By this time next year, some car firms will have suffered some very nasty SUV-based injuries.
The sheer number of models being launched in the next few months means there is no way they can all succeed – there just isn’t the business out there. The question is: will the Outlander be one of the vanquished?
On the face of it, Mitsubishi should be in a decent position with its long history of four-wheel drive vehicles. The likes of Peugeot, Citroën and Vauxhall may have a tougher fight.
And that specialism might be important too, because behind the metal the Outlander shares much of its underpinnings with the upcoming Peugeot 4007 and Citroën C-Crosser. In total 10 new models will use this chassis architecture, jointly developed with DaimlerChrysler. The engine is even borrowed from Volkswagen.
So it stands a better chance than the last Outlander which was an unmitigated failure, hamstrung by its petrol-only power and its ‘uniqueness’.
The new model has all the basics of a good SUV. It looks very chunky, has a quality diesel engine, a seven-seat option and is competitively priced.
The front styling is a success and it certainly made a few people look twice. The rear is less successful, being a little too fussy with its LED tail lights.
In Warrior spec, there is all the usual blacked-out windows and metallic bling that Mitsubishi fits to its cars but overall it’s a handsome package
On the inside, there’s the usual amount of cheap-looking plastic that Mitsubishi seems so keen on, but the dash is cleanly laid out and there’s also plenty of space.
The seven-seat ‘Hide&Seat’ system is standard on Warrior specification and above and really can’t be used for much more than transporting children or drunk people not fussed about comfort. But then what else are the sixth and seventh used for? They snap out of the floor with the pull of a couple of straps, and fold away with similar alacrity.
And should you want a completely flat load bay, the second row of seats fold down electrically at the push of a button, which is very handy indeed. A split tailgate adds to the all-round usefulness.
On start-up the 138bhp 2.0-litre diesel engine, also in the likes of Passat and Golf, is as noisy as it has ever been in a car. It is exceptionally boomy, but as it warms up it becomes a lot more acceptable and does all of the things usually expected of it. It’s not fast off the mark, but gives the Outlander decent in-gear acceleration, while returning around 40mpg.
In almost all conditions, the Outlander will live in two-wheel drive, although it can be switched into four-wheel drive at the turn of a dial. It handles well too – not too wallowy, but not too stiff either – while the gearbox is a joy.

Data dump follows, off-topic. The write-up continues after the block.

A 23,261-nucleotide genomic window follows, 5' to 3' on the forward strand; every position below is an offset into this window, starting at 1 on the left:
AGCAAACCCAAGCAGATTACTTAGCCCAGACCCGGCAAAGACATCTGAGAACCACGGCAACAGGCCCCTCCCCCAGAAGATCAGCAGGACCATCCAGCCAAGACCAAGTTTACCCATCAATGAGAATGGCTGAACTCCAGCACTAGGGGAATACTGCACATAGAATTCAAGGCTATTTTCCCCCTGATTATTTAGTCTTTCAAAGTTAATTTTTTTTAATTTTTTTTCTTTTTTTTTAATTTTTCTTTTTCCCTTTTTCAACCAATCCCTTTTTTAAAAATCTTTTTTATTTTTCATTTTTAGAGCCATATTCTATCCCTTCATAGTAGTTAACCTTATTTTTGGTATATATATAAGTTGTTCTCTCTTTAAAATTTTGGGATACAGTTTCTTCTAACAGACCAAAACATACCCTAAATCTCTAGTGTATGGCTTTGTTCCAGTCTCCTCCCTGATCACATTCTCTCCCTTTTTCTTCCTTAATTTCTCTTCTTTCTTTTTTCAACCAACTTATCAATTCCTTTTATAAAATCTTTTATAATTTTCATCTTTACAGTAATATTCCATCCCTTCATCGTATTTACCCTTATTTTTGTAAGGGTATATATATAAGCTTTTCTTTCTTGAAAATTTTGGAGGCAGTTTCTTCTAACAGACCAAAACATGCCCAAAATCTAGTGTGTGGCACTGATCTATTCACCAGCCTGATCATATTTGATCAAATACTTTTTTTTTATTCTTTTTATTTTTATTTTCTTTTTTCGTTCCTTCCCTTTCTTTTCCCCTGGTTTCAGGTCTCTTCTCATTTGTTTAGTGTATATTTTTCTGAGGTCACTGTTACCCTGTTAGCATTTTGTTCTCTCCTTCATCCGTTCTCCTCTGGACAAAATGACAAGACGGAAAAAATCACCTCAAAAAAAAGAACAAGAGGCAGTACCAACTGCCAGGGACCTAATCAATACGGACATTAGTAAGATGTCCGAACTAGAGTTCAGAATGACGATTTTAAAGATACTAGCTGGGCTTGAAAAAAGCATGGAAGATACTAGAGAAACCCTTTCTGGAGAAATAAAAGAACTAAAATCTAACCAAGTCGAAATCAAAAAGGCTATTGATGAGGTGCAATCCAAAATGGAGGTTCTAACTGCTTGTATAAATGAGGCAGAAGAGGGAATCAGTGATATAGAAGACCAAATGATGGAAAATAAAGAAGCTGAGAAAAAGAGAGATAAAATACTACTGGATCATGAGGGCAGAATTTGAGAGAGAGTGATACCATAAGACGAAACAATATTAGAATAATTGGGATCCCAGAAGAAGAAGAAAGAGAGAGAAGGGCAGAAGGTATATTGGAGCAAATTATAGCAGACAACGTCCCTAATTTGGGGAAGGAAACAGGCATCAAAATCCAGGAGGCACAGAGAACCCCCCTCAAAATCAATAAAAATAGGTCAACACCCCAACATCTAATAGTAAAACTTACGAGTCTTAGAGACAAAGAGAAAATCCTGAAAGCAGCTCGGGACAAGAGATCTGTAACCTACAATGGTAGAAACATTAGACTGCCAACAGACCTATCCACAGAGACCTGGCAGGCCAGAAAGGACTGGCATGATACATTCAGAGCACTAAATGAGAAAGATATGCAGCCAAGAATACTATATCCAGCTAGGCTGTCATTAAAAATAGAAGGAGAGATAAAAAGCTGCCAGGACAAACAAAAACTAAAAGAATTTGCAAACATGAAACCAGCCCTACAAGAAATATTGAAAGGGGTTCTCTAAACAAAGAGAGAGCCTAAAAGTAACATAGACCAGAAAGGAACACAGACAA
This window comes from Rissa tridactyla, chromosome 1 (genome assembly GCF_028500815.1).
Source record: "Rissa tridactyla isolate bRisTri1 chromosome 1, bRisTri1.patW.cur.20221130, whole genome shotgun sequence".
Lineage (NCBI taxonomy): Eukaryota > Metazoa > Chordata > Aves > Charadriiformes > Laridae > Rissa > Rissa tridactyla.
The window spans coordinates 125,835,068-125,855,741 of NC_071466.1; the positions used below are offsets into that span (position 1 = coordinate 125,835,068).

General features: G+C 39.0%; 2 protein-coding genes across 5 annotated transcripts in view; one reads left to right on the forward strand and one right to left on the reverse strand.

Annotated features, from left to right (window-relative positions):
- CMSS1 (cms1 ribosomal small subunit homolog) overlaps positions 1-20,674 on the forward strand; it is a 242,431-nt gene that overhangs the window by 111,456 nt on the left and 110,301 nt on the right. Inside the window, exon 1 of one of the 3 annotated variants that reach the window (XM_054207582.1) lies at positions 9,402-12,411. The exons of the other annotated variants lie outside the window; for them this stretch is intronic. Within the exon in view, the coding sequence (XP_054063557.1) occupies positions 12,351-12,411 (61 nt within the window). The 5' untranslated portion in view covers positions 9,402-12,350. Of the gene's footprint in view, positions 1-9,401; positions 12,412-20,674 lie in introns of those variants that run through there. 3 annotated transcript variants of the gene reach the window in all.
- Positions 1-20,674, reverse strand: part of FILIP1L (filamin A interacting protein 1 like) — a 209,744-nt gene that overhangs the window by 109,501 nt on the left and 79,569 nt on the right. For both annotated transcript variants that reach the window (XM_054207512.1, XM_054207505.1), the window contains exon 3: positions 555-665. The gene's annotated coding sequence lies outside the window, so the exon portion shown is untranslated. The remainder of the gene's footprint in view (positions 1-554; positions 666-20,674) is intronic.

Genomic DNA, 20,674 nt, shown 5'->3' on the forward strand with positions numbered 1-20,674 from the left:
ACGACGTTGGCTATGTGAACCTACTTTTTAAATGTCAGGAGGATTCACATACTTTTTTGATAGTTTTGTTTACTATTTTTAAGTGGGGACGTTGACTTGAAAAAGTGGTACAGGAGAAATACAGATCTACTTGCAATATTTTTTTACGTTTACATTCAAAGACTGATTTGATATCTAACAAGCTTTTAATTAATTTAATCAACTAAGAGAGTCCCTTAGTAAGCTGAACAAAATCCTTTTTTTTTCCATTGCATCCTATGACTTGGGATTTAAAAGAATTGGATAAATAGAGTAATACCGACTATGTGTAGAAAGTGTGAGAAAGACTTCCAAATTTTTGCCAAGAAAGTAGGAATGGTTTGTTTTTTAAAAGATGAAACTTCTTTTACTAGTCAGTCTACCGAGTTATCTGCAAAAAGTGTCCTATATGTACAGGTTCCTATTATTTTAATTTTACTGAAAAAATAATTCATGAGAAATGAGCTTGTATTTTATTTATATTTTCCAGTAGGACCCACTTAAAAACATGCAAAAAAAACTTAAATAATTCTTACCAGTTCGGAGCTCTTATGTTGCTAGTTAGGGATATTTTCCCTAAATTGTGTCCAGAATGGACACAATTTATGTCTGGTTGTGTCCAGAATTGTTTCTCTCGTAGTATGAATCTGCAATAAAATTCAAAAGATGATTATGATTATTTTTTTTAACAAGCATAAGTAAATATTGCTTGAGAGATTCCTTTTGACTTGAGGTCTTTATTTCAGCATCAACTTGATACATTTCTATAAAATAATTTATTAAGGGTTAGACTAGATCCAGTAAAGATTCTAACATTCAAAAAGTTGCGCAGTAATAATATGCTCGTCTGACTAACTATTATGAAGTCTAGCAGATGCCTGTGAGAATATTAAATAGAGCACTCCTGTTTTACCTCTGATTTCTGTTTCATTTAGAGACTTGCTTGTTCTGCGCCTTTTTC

In a very competitive market, the Outlander has all the attributes for a good year.
P11D value: £21,202
CO2 emissions (g/km): 173
BIK % of P11D in 2007: 24%
Graduated VED rate: £165
Insurance group: 11
Combined mpg: 43.5
CAP RV (3yr/60k): £8,550/39%
Monthly lease (3yr/60k): £365
THREE RIVALS TO CONSIDER
Considering these cars all cost more than £20,000 they aren’t overly equipped. The Outlander is the best with cruise and climate control, seven seats and 18-inch alloys. The Freelander is the spartan entry model, while the Santa Fe has seven seats and the CR-V parking sensors.
Santa Fe: £21,787
EMISSIONS AND TAX RATES
The CR-V is comfortably the lowest on emissions but none of these cars is especially filthy and a driver choosing any should feel suitably guilt-free. The CR-V is best in BIK tax, costing a 40% taxpayer just over £2,000 a year – more than £200 better than the Outlander.
Santa Fe: 193g/km/28%
Service intervals every 9,000 miles make the Mitsubishi the most expensive for SMR – strange when it runs a Volkswagen engine. The Santa Fe has to make the trip every 10,000 miles while the Freelander and CR-V can go longer at 15,000 and 12,500 miles respectively.
CR-V: 4.00 (pence per mile) £2,400 (60,000 mile total)
Freelander: 4.22 £2,532
Santa Fe: 5.01 £3,006
Outlander: 5.13 £3,078
The CR-V is the most fuel efficient: its sub-£6,000 bill equates to a 43.5mpg average, helped by the drivetrain which only switches to four-wheel drive when needed. The Freelander is the most thirsty but its 37.7mpg average is more than respectable.
CR-V: 9.89 (pencer per mile) £5,934 (60,000 mile total)
Outlander: 10.75 £6,450
Santa Fe: 11.12 £6,672
Freelander: 11.41 £6,846
Both Honda and Land Rover’s previous CR-V and Freelander performed well in the used market and much the same is expected of the current models after three years/60,000 miles. The other two don’t have the brand or the years of success behind them yet.
Freelander: 18.63 (pence per mile) £11,178 (60,000 mile total)
CR-V: 18.87 £11,322
Outlander: 22.08 £13,248
Santa Fe: 23.02 £13,812
The CR-V scores a comprehensive victory, winning all sections apart from depreciation.
The Outlander performs decently without starring in any particular section, while the Santa Fe looks expensive for a Hyundai competing against these three more prestigious brands.
CR-V: 32.76 (pence per mile) £19,656 (60,000 mile total)
Freelander: 34.26 £20,556
Outlander: 39.00 £23,400
Santa Fe: 39.15 £23,490
Although the Freelander comes close to the CR-V it is the entry-level model and a driver will notice the sparse level of equipment. The Hyundai is a good car but is well off the pace in running costs terms, as is the Outlander – although it would be a perfectly good choice, especially if somebody needs seven seats. But the CR-V just does everything a driver of an SUV would want: low fuel costs, stylish looks, dependability and space.